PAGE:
Today the Monetary Authority of Singapore (MAS) announced the three winning teams from its Global CBDC Challenge for retail central bank digital currency (CBDC). They are ConsenSys which partnered with Visa, central bank service provider Giesecke+Devrient (G+D), and Criteo, which used Intel hardware.
In related news, MAS announced the launch of its retail CBDC initiative Project Orchid earlier this week.
The CBDC competition was organized in conjunction with the World Bank, the IMF and several other global organizations, with a high profile panel of judges including the head of the BIS Innovation Hub, Benoît Cœuré and the representatives of multiple central banks. More than 300 entrants were reduced to 15 finalists in August, with the three winning teams announced today at the Singapore Fintech Festival.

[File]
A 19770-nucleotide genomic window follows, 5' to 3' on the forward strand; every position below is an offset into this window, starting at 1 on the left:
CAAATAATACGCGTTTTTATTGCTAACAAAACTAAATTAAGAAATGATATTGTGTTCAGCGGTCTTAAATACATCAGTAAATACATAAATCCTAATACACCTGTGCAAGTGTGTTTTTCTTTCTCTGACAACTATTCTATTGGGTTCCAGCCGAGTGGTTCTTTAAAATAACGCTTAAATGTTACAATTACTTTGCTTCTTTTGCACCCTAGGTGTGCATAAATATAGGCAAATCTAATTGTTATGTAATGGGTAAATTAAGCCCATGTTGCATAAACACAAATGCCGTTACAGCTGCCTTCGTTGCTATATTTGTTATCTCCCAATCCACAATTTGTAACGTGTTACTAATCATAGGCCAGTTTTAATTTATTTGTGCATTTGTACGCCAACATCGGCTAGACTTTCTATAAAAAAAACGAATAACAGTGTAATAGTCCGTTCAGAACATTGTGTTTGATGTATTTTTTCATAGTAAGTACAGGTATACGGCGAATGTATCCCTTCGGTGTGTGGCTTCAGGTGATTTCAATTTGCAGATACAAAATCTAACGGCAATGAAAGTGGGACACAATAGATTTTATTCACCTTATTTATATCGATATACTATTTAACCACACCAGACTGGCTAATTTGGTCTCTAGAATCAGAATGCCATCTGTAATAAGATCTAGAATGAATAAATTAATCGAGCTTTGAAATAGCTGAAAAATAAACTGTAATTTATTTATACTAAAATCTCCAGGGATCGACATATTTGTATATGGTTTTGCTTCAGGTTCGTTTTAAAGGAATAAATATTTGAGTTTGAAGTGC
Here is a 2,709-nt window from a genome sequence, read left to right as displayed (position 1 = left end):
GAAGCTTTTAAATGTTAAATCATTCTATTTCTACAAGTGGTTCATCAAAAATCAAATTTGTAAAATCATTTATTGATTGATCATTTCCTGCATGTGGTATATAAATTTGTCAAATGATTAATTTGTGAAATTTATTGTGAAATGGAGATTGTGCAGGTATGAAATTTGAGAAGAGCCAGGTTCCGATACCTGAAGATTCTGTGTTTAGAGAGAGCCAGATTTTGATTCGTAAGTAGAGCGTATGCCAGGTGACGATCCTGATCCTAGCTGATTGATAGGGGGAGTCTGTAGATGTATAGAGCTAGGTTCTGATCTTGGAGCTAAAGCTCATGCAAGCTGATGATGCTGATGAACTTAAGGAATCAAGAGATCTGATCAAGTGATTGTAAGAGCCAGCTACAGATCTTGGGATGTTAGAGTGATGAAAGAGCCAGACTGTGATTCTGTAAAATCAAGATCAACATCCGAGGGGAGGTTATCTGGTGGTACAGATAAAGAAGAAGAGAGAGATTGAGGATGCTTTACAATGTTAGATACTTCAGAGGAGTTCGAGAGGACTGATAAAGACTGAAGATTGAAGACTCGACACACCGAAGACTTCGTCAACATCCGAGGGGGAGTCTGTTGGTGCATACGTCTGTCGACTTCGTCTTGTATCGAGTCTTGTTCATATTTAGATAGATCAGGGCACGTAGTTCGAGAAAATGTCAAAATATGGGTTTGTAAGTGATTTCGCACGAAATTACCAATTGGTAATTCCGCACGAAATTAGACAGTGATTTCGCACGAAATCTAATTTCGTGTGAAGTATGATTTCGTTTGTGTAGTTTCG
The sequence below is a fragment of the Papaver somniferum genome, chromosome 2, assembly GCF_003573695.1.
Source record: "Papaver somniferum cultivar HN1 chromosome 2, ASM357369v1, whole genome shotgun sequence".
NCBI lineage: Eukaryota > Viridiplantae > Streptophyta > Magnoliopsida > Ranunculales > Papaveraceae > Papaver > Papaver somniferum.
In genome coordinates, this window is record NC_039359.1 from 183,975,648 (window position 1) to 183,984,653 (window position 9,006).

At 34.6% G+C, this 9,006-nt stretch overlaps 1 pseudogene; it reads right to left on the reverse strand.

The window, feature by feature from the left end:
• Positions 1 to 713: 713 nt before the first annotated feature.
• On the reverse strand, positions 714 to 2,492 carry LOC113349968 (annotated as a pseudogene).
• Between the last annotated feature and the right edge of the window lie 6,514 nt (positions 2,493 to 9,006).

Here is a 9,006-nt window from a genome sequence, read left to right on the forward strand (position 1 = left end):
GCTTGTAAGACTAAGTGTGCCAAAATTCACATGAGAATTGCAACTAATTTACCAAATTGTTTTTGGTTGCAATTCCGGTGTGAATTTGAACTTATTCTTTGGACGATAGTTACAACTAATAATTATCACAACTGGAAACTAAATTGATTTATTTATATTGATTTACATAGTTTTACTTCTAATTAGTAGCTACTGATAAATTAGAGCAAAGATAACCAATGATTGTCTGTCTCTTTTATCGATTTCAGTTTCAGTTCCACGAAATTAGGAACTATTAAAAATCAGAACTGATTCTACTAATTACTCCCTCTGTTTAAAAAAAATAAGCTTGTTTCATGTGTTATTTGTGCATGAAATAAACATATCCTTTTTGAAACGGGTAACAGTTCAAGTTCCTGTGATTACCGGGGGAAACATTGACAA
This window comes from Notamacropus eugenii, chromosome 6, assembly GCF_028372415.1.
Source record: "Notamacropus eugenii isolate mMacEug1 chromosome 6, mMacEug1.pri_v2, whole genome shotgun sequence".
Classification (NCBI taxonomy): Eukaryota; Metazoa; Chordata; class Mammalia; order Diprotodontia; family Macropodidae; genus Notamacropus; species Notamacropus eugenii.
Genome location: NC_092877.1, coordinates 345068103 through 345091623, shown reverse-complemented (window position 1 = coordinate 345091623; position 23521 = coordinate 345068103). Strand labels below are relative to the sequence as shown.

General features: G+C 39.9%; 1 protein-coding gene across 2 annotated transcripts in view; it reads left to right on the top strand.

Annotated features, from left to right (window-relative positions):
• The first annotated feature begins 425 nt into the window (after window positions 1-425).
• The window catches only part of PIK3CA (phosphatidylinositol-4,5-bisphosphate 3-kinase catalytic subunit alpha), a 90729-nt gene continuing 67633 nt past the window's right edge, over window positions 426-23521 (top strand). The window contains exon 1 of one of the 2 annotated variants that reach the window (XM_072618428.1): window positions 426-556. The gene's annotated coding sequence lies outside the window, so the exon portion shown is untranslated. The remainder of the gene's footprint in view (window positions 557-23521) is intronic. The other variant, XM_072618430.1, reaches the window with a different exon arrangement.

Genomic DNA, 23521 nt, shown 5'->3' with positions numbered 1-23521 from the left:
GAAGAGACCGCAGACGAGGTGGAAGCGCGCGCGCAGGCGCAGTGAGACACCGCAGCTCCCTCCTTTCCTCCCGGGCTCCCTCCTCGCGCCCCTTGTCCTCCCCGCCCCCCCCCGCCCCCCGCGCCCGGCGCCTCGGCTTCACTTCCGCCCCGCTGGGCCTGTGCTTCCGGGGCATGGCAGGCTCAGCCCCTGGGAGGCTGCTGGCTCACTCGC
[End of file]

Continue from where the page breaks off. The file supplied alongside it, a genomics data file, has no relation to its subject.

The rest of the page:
In many ways, G+D has come from behind. Its two current projects are for later-stage retail CBDC work. It’s building a CBDC prototype for Thailand awarded in June and a pilot for Ghana announced in August.
Returning to the MAS Global CBDC Challenge results, ConsenSys worked with Visa on CBDCgo, demonstrating a CBDC that can be used with the existing Visa payments system. Together they built the Visa Retail CDBC Payment module, which integrates with the ConsenSys blockchain infrastructure.
One of the challenges for CBDC is to balance the anonymity for typical small cash transactions with the need for anti-money laundering processes for large value payments. Criteo’s Atomic CBDC solution uses the Intel SGX chipset, which has secure enclaves that ringfence encrypted data from a computer’s operating system. This allows transactions to be analyzed within computer memory to assess whether the veil of anonymity needs to be removed. It uses Secretarium’s secure enclave distributed ledger technology (SDLT).
G+D Filia’s solution is token-based, cash like, works offline, and does not require a smartphone. It uses a non-standard DLT platform that only stores limited data such as the validity of a token and its denomination.
Each of the victors received S$50,000.